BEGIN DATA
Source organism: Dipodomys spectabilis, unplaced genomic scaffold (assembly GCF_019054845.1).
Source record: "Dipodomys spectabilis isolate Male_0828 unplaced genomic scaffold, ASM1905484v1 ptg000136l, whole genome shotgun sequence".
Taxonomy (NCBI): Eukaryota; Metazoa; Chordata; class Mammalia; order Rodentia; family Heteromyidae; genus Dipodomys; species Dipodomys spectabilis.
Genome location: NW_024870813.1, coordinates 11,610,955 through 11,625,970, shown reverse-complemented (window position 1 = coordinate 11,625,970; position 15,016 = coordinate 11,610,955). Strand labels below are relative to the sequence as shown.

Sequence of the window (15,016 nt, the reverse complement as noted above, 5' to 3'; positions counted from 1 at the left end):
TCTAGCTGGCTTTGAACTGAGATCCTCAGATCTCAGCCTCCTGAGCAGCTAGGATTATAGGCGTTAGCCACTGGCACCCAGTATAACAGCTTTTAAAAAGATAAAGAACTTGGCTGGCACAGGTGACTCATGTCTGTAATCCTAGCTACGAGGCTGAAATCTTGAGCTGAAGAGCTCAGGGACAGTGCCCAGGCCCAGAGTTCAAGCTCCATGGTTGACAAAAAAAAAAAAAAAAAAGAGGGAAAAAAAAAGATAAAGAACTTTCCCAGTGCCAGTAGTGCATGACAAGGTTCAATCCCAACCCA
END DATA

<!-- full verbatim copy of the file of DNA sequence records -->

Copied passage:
Source organism: Dipodomys spectabilis, unplaced genomic scaffold (assembly GCF_019054845.1).
Source record: "Dipodomys spectabilis isolate Male_0828 unplaced genomic scaffold, ASM1905484v1 ptg000136l, whole genome shotgun sequence".
Taxonomy (NCBI): Eukaryota; Metazoa; Chordata; class Mammalia; order Rodentia; family Heteromyidae; genus Dipodomys; species Dipodomys spectabilis.
Genome location: NW_024870813.1, coordinates 11,610,955 through 11,625,970, shown reverse-complemented (window position 1 = coordinate 11,625,970; position 15,016 = coordinate 11,610,955). Strand labels below are relative to the sequence as shown.

Sequence of the window (15,016 nt, the reverse complement as noted above, 5' to 3'; positions counted from 1 at the left end):
TCTAGCTGGCTTTGAACTGAGATCCTCAGATCTCAGCCTCCTGAGCAGCTAGGATTATAGGCGTTAGCCACTGGCACCCAGTATAACAGCTTTTAAAAAGATAAAGAACTTGGCTGGCACAGGTGACTCATGTCTGTAATCCTAGCTACGAGGCTGAAATCTTGAGCTGAAGAGCTCAGGGACAGTGCCCAGGCCCAGAGTTCAAGCTCCATGGTTGACAAAAAAAAAAAAAAAAAAGAGGGAAAAAAAAAGATAAAGAACTTTCCCAGTGCCAGTAGTGCATGACAAGGTTCAATCCCAACCCA